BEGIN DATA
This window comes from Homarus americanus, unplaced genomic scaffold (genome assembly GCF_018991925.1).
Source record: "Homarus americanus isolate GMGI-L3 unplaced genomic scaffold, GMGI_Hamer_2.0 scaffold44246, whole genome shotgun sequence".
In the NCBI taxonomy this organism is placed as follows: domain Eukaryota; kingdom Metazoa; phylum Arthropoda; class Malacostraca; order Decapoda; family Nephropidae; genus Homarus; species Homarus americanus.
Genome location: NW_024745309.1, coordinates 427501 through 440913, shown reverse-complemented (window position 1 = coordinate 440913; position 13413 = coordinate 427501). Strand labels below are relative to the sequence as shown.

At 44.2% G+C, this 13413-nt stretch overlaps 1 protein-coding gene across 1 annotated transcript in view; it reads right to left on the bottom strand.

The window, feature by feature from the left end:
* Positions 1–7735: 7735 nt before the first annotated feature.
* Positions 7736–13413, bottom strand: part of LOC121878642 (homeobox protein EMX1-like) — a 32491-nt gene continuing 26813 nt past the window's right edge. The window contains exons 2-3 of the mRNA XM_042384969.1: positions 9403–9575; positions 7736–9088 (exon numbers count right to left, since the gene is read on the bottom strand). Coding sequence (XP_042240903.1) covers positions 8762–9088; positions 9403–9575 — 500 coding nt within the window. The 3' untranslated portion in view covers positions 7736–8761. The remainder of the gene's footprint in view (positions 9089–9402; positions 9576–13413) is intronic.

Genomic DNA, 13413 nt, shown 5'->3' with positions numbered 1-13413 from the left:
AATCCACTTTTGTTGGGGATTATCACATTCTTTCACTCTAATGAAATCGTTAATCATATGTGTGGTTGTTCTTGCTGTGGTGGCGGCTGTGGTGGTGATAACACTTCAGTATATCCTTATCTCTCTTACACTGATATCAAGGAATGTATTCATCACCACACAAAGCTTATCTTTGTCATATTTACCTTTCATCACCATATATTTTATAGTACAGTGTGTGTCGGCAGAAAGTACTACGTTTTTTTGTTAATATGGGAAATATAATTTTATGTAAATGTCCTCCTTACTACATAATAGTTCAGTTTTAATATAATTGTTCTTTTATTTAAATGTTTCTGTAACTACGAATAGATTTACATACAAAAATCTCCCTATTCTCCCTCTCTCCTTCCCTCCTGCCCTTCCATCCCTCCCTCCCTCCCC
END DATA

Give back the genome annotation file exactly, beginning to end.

This window comes from Homarus americanus, unplaced genomic scaffold (genome assembly GCF_018991925.1).
Source record: "Homarus americanus isolate GMGI-L3 unplaced genomic scaffold, GMGI_Hamer_2.0 scaffold44246, whole genome shotgun sequence".
In the NCBI taxonomy this organism is placed as follows: domain Eukaryota; kingdom Metazoa; phylum Arthropoda; class Malacostraca; order Decapoda; family Nephropidae; genus Homarus; species Homarus americanus.
Genome location: NW_024745309.1, coordinates 427501 through 440913, shown reverse-complemented (window position 1 = coordinate 440913; position 13413 = coordinate 427501). Strand labels below are relative to the sequence as shown.

At 44.2% G+C, this 13413-nt stretch overlaps 1 protein-coding gene across 1 annotated transcript in view; it reads right to left on the bottom strand.

The window, feature by feature from the left end:
* Positions 1–7735: 7735 nt before the first annotated feature.
* Positions 7736–13413, bottom strand: part of LOC121878642 (homeobox protein EMX1-like) — a 32491-nt gene continuing 26813 nt past the window's right edge. The window contains exons 2-3 of the mRNA XM_042384969.1: positions 9403–9575; positions 7736–9088 (exon numbers count right to left, since the gene is read on the bottom strand). Coding sequence (XP_042240903.1) covers positions 8762–9088; positions 9403–9575 — 500 coding nt within the window. The 3' untranslated portion in view covers positions 7736–8761. The remainder of the gene's footprint in view (positions 9089–9402; positions 9576–13413) is intronic.

Genomic DNA, 13413 nt, shown 5'->3' with positions numbered 1-13413 from the left:
AATCCACTTTTGTTGGGGATTATCACATTCTTTCACTCTAATGAAATCGTTAATCATATGTGTGGTTGTTCTTGCTGTGGTGGCGGCTGTGGTGGTGATAACACTTCAGTATATCCTTATCTCTCTTACACTGATATCAAGGAATGTATTCATCACCACACAAAGCTTATCTTTGTCATATTTACCTTTCATCACCATATATTTTATAGTACAGTGTGTGTCGGCAGAAAGTACTACGTTTTTTTGTTAATATGGGAAATATAATTTTATGTAAATGTCCTCCTTACTACATAATAGTTCAGTTTTAATATAATTGTTCTTTTATTTAAATGTTTCTGTAACTACGAATAGATTTACATACAAAAATCTCCCTATTCTCCCTCTCTCCTTCCCTCCTGCCCTTCCATCCCTCCCTCCCTCCCC